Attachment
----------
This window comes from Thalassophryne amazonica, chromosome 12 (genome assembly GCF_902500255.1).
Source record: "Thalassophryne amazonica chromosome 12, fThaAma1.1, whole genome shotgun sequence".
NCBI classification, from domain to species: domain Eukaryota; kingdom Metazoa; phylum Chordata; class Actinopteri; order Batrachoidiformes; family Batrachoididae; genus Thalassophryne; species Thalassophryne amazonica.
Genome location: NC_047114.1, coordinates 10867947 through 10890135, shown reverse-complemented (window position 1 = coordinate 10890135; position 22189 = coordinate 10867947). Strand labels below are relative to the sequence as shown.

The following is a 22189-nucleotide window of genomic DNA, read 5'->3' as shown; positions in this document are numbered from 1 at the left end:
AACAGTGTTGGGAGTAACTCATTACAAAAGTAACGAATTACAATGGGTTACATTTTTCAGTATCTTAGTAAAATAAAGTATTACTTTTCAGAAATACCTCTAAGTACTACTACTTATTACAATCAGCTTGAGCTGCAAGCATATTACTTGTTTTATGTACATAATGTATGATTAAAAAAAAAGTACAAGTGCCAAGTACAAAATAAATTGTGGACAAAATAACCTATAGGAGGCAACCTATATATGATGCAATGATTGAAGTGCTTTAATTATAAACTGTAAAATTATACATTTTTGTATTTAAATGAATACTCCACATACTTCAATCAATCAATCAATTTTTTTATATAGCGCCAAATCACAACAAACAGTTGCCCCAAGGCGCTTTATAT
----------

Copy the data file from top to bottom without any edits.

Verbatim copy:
This window comes from Thalassophryne amazonica, chromosome 12 (genome assembly GCF_902500255.1).
Source record: "Thalassophryne amazonica chromosome 12, fThaAma1.1, whole genome shotgun sequence".
NCBI classification, from domain to species: domain Eukaryota; kingdom Metazoa; phylum Chordata; class Actinopteri; order Batrachoidiformes; family Batrachoididae; genus Thalassophryne; species Thalassophryne amazonica.
Genome location: NC_047114.1, coordinates 10867947 through 10890135, shown reverse-complemented (window position 1 = coordinate 10890135; position 22189 = coordinate 10867947). Strand labels below are relative to the sequence as shown.

The following is a 22189-nucleotide window of genomic DNA, read 5'->3' as shown; positions in this document are numbered from 1 at the left end:
AACAGTGTTGGGAGTAACTCATTACAAAAGTAACGAATTACAATGGGTTACATTTTTCAGTATCTTAGTAAAATAAAGTATTACTTTTCAGAAATACCTCTAAGTACTACTACTTATTACAATCAGCTTGAGCTGCAAGCATATTACTTGTTTTATGTACATAATGTATGATTAAAAAAAAAGTACAAGTGCCAAGTACAAAATAAATTGTGGACAAAATAACCTATAGGAGGCAACCTATATATGATGCAATGATTGAAGTGCTTTAATTATAAACTGTAAAATTATACATTTTTGTATTTAAATGAATACTCCACATACTTCAATCAATCAATCAATTTTTTTATATAGCGCCAAATCACAACAAACAGTTGCCCCAAGGCGCTTTATAT